I think because during the game it kept suggesting, “there is more to this town than meets the eye,” “there is a hidden secret to this town”, that sort of thing that I was like, “show me! I want to see the crazy hidden secret parts of this town!”
So the big hidden secret of the town is the ending twist, so I guess the ending did feel like a let down in that respect, because I wanted there to be more to the game’s setting than there was.

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I think context is important, as Guga mentioned.
The only thing I was a little disappointed in was

not having very many interactions inside the factory. It took so long to get there, and you mostly just walk through to get to the end.

But Ron specifically addressed that point in the podcast, saying playtesting led them to keep the pacing short so close to the end.

Also, after two years of development I’m sure they were ready for a break! Not to mention it was done on a kickstarter budget. So as much as they maybe could have kept going with the some of the plot lines, the plug has to be pulled at some point.

I really don’t fault Ron and crew for anything. All things considered, they did an amazing job.

Personally I don’t think I could work on any project for as long as they did without getting completely sick.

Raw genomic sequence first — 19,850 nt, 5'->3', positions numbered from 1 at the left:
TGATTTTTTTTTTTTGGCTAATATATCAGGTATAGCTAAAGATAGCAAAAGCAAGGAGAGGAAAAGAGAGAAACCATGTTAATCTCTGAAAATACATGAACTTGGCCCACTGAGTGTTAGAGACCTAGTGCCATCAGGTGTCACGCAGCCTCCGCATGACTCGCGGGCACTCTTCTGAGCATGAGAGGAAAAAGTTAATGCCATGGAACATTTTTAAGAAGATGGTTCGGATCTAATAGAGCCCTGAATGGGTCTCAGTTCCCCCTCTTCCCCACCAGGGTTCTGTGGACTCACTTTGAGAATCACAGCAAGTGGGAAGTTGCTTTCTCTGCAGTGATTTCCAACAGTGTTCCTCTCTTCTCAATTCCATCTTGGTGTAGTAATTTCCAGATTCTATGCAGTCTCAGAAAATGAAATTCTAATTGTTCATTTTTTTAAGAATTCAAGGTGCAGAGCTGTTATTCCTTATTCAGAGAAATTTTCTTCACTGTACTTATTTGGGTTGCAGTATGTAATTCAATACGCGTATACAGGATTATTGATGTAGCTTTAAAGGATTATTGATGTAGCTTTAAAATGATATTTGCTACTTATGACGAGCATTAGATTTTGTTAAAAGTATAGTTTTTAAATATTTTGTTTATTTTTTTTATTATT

Btw, love your screen name @Zlorfik


Gonna chime in here and say I think context absolutely does not matter, necessarily, in the case of literature. Knowing the time period literature was written in? Ok sure. But I don’t need a books life story and business model in order to appreciate it. That’s bonkers.


Incidentally, I had no context. I read the dev blog afterward because I liked the game and that’s how I found out why the bookstore and the library were so amazing, for example. I’m definitely not saying that I like the ending in context. I’m saying I like the ending.

I love the game from the first Kickstarter video all the way through development and playing and the end, through the blog and this forum with all you nice people here as well. I have nothing to be disappointed about. I love everything about it. I’m sorry that not everybody feels the same way. :heart_eyes:


Similiar to @bongobrain I don’t think that you can presuppose the context or put the game in that context.

For example the game was made for a wider audience, not just only for the Kickstarter backers (thus the “better” graphics and some other design decisions). So the game itself has to tell/give the right context. But that doesn’t happen. There is only one small connection to the Kickstarter campaign. IMHO that isn’t enough to deduce that the game has to be set into that context.